Many fairy tales have been interpreted for their (purported) significance. One mythological interpretation claimed that many fairy tales, including Hansel and Gretel, Sleeping Beauty, and The Frog King, all were solar myths; this mode of interpretation is rather less popular now. Many have also been subjected to Freudian, Jungian, and other psychological analyses, but no mode of interpretation has ever established itself definitively.
Specific analyses have often been criticized for lending great importance to motifs that are not, in fact, integral to the tale; this has often stemmed from treating one instance of a fairy tale as the definitive text, where the tale has been told and retold in many variations. In variants of Bluebeard, the wife's curiosity is betrayed by a blood-stained key, by an egg's breaking, or by the singing of a rose she wore, without affecting the tale, but interpretations of specific variants have claimed that the precise object is integral to the tale.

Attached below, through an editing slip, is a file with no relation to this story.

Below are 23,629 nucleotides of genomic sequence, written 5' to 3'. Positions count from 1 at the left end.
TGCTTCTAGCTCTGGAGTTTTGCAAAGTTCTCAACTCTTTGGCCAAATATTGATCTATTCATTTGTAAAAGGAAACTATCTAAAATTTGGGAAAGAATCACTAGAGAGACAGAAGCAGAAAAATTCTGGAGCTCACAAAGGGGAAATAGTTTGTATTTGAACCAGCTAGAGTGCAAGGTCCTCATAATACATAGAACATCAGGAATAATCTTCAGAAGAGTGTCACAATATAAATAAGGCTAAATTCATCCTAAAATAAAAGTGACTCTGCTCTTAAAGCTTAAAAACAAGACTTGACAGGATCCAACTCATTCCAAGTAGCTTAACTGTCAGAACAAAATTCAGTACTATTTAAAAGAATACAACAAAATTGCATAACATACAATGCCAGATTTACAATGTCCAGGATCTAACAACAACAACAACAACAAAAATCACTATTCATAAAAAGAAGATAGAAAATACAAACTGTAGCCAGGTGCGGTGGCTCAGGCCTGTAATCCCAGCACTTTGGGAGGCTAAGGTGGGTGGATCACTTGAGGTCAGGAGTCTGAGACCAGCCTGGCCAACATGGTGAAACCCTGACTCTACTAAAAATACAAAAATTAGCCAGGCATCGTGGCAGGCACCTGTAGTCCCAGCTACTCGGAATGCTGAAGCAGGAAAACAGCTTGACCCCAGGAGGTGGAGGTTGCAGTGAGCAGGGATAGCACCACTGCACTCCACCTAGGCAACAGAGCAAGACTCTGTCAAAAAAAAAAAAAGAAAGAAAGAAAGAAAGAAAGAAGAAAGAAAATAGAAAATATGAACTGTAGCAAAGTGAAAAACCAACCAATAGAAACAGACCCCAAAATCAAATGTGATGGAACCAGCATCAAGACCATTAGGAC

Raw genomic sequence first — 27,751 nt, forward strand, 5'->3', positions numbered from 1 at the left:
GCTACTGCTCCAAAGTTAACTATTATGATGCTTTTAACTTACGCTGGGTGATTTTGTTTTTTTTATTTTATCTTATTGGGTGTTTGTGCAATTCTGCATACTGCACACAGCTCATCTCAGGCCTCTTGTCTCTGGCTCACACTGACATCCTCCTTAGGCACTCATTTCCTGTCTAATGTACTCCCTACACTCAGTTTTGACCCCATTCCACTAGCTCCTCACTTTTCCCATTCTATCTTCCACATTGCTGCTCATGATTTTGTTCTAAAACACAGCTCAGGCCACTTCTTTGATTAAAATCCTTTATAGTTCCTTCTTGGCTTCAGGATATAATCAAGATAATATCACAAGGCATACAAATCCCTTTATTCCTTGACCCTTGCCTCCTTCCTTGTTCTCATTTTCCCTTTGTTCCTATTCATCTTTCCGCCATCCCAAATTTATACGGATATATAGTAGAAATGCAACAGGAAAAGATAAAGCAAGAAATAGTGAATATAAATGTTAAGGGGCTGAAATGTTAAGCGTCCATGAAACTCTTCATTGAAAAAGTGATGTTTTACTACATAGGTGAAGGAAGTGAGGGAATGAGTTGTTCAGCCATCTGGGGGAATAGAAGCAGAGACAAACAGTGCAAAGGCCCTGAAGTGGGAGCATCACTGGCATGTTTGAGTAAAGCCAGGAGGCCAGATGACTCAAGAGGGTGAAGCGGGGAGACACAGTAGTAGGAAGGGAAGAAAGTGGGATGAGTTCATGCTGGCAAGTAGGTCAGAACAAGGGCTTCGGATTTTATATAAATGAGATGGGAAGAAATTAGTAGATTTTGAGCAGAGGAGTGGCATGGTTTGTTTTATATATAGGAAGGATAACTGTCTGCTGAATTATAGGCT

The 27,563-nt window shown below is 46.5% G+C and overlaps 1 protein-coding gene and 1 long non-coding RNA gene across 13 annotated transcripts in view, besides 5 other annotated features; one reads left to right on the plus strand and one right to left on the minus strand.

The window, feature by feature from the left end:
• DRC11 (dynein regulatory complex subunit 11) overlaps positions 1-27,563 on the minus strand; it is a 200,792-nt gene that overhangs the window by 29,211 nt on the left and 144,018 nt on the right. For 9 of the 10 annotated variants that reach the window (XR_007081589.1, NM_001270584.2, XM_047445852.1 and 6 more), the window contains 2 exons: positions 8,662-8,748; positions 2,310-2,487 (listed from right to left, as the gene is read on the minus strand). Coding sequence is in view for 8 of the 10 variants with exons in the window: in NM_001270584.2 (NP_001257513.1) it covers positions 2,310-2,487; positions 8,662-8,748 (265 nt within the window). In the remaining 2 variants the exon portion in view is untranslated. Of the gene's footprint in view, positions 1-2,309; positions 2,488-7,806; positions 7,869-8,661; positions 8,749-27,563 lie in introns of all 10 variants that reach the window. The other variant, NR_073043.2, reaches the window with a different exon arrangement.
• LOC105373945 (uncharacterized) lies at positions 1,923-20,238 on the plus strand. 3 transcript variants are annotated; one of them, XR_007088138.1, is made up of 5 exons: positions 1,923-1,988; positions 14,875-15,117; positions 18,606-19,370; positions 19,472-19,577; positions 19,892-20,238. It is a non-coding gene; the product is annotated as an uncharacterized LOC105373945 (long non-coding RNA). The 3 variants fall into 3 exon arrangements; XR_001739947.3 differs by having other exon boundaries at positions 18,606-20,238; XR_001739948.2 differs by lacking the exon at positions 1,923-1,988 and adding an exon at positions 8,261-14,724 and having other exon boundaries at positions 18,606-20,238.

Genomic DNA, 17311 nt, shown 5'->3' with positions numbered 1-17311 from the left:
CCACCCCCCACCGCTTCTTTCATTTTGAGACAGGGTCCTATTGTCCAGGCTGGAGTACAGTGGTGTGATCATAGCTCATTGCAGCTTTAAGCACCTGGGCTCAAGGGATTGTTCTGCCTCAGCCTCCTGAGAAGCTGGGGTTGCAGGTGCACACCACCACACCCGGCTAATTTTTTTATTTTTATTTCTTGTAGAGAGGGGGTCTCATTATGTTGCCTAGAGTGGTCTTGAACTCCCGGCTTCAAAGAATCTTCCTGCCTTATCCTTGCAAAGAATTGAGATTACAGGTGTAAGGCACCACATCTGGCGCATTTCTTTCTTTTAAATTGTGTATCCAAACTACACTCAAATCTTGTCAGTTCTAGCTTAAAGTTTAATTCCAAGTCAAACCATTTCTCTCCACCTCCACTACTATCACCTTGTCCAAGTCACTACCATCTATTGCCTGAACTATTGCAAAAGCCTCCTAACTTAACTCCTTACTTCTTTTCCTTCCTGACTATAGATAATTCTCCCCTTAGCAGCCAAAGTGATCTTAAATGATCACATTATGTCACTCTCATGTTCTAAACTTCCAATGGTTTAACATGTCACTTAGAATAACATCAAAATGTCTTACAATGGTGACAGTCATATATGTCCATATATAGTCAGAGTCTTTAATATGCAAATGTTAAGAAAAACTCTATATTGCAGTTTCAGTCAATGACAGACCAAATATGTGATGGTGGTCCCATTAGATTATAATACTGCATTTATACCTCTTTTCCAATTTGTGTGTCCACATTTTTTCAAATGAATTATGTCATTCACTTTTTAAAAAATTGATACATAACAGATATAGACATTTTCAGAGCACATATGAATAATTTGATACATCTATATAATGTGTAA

Other folklorists have interpreted tales as historical documents. Many German folklorists, believing the tales to have been preserved from ancient times, used Grimms' tales to explain ancient customs. Other folklorists have explained the figure of the wicked stepmother historically: many women did die in childbirth, their husbands remarried, and the new stepmothers competed with the children of the first marriage for resources.
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